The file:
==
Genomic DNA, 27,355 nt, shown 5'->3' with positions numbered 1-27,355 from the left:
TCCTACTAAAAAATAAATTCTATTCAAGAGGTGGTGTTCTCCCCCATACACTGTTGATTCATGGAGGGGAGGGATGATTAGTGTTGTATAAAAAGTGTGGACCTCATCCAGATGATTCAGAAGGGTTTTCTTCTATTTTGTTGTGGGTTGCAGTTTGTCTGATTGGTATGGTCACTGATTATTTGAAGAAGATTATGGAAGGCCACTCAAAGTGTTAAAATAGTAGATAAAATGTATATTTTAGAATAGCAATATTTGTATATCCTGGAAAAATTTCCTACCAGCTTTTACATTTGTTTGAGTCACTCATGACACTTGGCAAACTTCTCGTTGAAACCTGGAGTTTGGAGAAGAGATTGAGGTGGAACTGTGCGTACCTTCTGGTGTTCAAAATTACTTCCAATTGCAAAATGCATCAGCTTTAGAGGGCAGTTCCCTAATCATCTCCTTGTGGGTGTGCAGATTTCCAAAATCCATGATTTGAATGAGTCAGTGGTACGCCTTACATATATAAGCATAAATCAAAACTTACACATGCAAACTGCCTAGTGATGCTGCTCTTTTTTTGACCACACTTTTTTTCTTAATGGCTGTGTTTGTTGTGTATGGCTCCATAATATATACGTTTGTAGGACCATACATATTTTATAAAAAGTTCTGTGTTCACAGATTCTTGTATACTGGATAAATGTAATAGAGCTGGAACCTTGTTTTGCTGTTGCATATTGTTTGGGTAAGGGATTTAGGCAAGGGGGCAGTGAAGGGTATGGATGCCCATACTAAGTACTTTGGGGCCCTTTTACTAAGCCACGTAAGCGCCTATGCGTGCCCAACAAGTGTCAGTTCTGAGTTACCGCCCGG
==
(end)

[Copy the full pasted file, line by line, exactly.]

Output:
Genomic DNA, 27,355 nt, shown 5'->3' with positions numbered 1-27,355 from the left:
TCCTACTAAAAAATAAATTCTATTCAAGAGGTGGTGTTCTCCCCCATACACTGTTGATTCATGGAGGGGAGGGATGATTAGTGTTGTATAAAAAGTGTGGACCTCATCCAGATGATTCAGAAGGGTTTTCTTCTATTTTGTTGTGGGTTGCAGTTTGTCTGATTGGTATGGTCACTGATTATTTGAAGAAGATTATGGAAGGCCACTCAAAGTGTTAAAATAGTAGATAAAATGTATATTTTAGAATAGCAATATTTGTATATCCTGGAAAAATTTCCTACCAGCTTTTACATTTGTTTGAGTCACTCATGACACTTGGCAAACTTCTCGTTGAAACCTGGAGTTTGGAGAAGAGATTGAGGTGGAACTGTGCGTACCTTCTGGTGTTCAAAATTACTTCCAATTGCAAAATGCATCAGCTTTAGAGGGCAGTTCCCTAATCATCTCCTTGTGGGTGTGCAGATTTCCAAAATCCATGATTTGAATGAGTCAGTGGTACGCCTTACATATATAAGCATAAATCAAAACTTACACATGCAAACTGCCTAGTGATGCTGCTCTTTTTTTGACCACACTTTTTTTCTTAATGGCTGTGTTTGTTGTGTATGGCTCCATAATATATACGTTTGTAGGACCATACATATTTTATAAAAAGTTCTGTGTTCACAGATTCTTGTATACTGGATAAATGTAATAGAGCTGGAACCTTGTTTTGCTGTTGCATATTGTTTGGGTAAGGGATTTAGGCAAGGGGGCAGTGAAGGGTATGGATGCCCATACTAAGTACTTTGGGGCCCTTTTACTAAGCCACGTAAGCGCCTATGCGTGCCCAACAAGTGTCAGTTCTGAGTTACCGCCCGG